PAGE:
A PERIPATETIC JOURNEY
not all who wander are lost
Back To Grenada - Boatyard and Launch
We spent a busy couple of weeks at Kendall's family farm on the Chesapeake Bay packing and weighing and re-packing our luggage to make sure no bags were overweight. We'd researched the baggage costs and decided it made sense to have one overweight bag. The bags were quite heavy because in addition to clothing we were bringing art supplies, the kids' school books, and lots of boat parts. We packed the boat parts in their own bags because they would need to stay at the airport in Grenada until our customs agent could clear them through. Grenada imposes high customs duty on imported items, but owners of yachts in transit (still feels weird to call our home a 'yacht') can jump through a few administrative hoops and have the duty greatly reduced.
Once we were packed, we loaded up our rented van and headed to the airport. The thoughtful American Airlines gate agent urged us to redistribute items in our bags so that none would be overweight. After shifting items around we were able to get all 10 bags to right around 50 pounds each, give or take a few. This process took some time and quite a lot of space on the floor so we were glad to have arrived at the airport so early! Despite flight delays that threatened to have us spend the night in Charlotte rather than Miami, we did make it to Miami around 1:00am.
After an uneventful flight the next morning, we arrived in Grenada in the early afternoon. It took us a while to get through immigration, both because we were last off the full airplane and because it wasn't until we were next in line that Kendall realized that she had misunderstood the customs form instructions provided on the flight and hadn't filled out forms for the children. Kendall is the family's designated form-filler-outer, and usually does a better job of it! Chalk it up to the late night/early morning/long flights! After finally getting our passports stamped, we stopped by customs to leave the boat parts for our agent to pick up later.
We stepped out into the tropical heat and boarded a taxi for the ride to the boatyard. The change in climate was quite jarring after the fall weather of New York and Virginia and we were a bit out of sorts for the first 36 hours or so. The next week was a whirlwind of boat organizing and project management, homeschooling, making new friends at the boatyard, and enjoying our air-conditioned apartment as much as possible. Since hurricane season was winding down, the boatyard was busy with boat owners finishing the last of the summer work and pre-launch preparations. It would only get more busy in the next few weeks so the yard manager, staff, and contractors were working long hours to not disrupt the launch schedule.
Ours was scheduled for October 24; as the week progressed, we began to doubt whether or not everything would be finished on time for our launch. If we missed our launch, it could be another week or two before there was another slot available. Despite the heightened activity levels around the yard, it was still the Caribbean. When it rained (often), workers would take shelter under nearby catamarans, have a long lunch break, or depending on the work they were doing, just call it a day. The last remaining job was a big one: to reinstall the sail drives (transmissions) in both engines. These are located beneath the engines, which necessitates the unbolting, lifting, and propping of the big diesels while the sail drives are installed. This must be done on the hard because the sail drives are below the waterline and removing them opens a large hole in the engine room floor. Despite the intense heat and humidity, Calvin, the mechanic, and his helpers completed the difficult and dirty work just in time.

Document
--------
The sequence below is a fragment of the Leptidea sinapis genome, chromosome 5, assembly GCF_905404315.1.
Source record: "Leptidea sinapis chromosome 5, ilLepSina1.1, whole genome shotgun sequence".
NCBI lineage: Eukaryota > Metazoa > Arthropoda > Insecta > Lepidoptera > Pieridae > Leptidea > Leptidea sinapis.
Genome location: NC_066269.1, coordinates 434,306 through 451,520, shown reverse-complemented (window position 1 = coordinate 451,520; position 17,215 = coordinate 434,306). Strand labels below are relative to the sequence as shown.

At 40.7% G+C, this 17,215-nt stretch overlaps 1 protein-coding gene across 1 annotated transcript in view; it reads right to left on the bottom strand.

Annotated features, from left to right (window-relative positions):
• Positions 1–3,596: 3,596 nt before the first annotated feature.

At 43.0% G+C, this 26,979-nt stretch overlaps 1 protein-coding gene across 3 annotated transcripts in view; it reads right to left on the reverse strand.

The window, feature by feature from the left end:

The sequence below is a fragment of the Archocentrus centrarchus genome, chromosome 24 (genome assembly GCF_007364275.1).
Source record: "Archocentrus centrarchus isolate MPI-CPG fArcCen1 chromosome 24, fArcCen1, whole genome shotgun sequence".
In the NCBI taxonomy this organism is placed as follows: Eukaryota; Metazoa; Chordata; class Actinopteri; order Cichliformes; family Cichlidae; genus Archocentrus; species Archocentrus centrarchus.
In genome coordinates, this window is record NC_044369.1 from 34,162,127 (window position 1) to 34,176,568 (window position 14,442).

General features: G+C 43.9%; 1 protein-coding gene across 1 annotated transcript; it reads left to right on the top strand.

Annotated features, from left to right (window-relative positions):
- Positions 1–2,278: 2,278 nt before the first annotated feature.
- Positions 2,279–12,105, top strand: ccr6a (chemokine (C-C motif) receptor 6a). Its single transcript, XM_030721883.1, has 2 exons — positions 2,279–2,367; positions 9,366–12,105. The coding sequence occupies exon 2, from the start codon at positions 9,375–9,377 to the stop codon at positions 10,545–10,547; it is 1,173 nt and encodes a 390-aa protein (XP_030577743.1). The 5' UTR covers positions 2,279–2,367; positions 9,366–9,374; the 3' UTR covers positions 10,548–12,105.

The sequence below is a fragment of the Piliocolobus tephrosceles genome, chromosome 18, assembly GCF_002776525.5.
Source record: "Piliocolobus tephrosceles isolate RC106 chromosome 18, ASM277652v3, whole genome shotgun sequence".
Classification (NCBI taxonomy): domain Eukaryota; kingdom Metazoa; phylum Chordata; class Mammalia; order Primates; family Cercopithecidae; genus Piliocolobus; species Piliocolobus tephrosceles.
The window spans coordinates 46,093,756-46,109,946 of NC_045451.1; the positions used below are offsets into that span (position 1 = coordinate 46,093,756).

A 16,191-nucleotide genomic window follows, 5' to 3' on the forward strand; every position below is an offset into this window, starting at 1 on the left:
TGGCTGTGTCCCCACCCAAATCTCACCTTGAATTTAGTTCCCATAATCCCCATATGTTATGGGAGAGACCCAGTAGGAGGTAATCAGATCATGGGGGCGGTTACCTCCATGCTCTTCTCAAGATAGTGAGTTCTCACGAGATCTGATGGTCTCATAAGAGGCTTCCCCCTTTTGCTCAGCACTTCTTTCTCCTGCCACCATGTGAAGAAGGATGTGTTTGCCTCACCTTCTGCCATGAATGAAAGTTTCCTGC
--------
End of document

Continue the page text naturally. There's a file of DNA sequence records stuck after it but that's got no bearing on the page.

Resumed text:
Slowly, the tractor pulled Counting Stars down the main fairway toward the boat launch. Two divers waded into the water to help guide the tractor driver and make sure the boat didn't float off the paper too quickly. Once the trailer was backed to the edge of the water, we all climbed up a ladder onto the boat. The mechanic and his helpers also boarded the boat as they were going with us on a brief sea trial to make sure the engines and sail drives were correctly reinstalled and working properly. Lines were tossed to dockhands to keep Counting Stars from moving side to side too much in the slip. As a light rain began to fall, we felt that floating feeling once again. We were in the water!
Everything went fine during the sea trial, so we tied to a dock briefly before heading out into the bay to anchor for the night. We made a simple dinner of spaghetti and enjoyed our first sunset at anchor in months!
The next morning, we pulled up the anchor and motored around the south end of Grenada toward St. George's. It was wonderful to be underway again! Our plan was to stay at Port Louis Marina for a few days to take care of the last boat jobs, catch up on boat school, sightsee, and wait for a weather window for our ~3 day passage to Bonaire.
Hi guys. Natalie and I have been thinking about where you are now.
Counting Stars to Shane and Natalie
Hi guys! It is SO GREAT to hear from you. We are really happy that you are well and on the move. We spent a month in Bonaire but bypassed Aruba in our way to Santa Marta Colombia. We are currently in the Kuna Yala (San Blas) Islands of Central and eastern Panama. We will post some pictures on our Instagram account “svcountingstars”. Also, you can track us in the map page on our web site. I think it is the “find Counting Stars” link. We hope to see you soon! You will LOVE it here.
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McGlynn family 5 (Isla, Marin, Eoin, Kendall, and Brian) sailing Counting Stars
DeLorme InReach map